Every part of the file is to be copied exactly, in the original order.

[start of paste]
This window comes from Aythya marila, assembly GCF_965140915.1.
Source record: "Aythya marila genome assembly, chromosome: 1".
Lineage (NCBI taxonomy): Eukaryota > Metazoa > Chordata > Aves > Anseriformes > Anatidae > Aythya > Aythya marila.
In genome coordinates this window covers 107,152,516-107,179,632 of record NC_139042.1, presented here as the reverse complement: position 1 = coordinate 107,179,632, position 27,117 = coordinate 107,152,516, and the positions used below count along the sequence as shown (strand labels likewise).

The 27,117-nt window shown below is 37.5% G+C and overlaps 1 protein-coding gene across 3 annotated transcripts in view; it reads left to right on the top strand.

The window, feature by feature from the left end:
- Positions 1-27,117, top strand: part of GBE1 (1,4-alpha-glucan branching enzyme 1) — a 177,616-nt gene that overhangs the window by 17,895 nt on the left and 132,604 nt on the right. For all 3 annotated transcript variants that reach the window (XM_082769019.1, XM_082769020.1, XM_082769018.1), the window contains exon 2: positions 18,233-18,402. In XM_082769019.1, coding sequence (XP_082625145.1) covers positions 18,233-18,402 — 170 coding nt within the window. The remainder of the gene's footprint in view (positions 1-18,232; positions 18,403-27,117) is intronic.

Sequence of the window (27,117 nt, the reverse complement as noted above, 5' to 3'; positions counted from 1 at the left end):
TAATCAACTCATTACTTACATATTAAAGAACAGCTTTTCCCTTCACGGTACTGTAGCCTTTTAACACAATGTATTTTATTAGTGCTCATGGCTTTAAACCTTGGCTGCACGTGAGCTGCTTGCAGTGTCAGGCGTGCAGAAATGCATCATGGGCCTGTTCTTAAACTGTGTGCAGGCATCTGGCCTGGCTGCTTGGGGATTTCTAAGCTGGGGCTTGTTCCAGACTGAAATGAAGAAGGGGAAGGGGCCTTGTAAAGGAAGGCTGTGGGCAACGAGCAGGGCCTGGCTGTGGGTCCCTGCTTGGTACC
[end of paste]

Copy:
This window comes from Aythya marila, assembly GCF_965140915.1.
Source record: "Aythya marila genome assembly, chromosome: 1".
Lineage (NCBI taxonomy): Eukaryota > Metazoa > Chordata > Aves > Anseriformes > Anatidae > Aythya > Aythya marila.
In genome coordinates this window covers 107,152,516-107,179,632 of record NC_139042.1, presented here as the reverse complement: position 1 = coordinate 107,179,632, position 27,117 = coordinate 107,152,516, and the positions used below count along the sequence as shown (strand labels likewise).

The 27,117-nt window shown below is 37.5% G+C and overlaps 1 protein-coding gene across 3 annotated transcripts in view; it reads left to right on the top strand.

The window, feature by feature from the left end:
- Positions 1-27,117, top strand: part of GBE1 (1,4-alpha-glucan branching enzyme 1) — a 177,616-nt gene that overhangs the window by 17,895 nt on the left and 132,604 nt on the right. For all 3 annotated transcript variants that reach the window (XM_082769019.1, XM_082769020.1, XM_082769018.1), the window contains exon 2: positions 18,233-18,402. In XM_082769019.1, coding sequence (XP_082625145.1) covers positions 18,233-18,402 — 170 coding nt within the window. The remainder of the gene's footprint in view (positions 1-18,232; positions 18,403-27,117) is intronic.

Sequence of the window (27,117 nt, the reverse complement as noted above, 5' to 3'; positions counted from 1 at the left end):
TAATCAACTCATTACTTACATATTAAAGAACAGCTTTTCCCTTCACGGTACTGTAGCCTTTTAACACAATGTATTTTATTAGTGCTCATGGCTTTAAACCTTGGCTGCACGTGAGCTGCTTGCAGTGTCAGGCGTGCAGAAATGCATCATGGGCCTGTTCTTAAACTGTGTGCAGGCATCTGGCCTGGCTGCTTGGGGATTTCTAAGCTGGGGCTTGTTCCAGACTGAAATGAAGAAGGGGAAGGGGCCTTGTAAAGGAAGGCTGTGGGCAACGAGCAGGGCCTGGCTGTGGGTCCCTGCTTGGTACC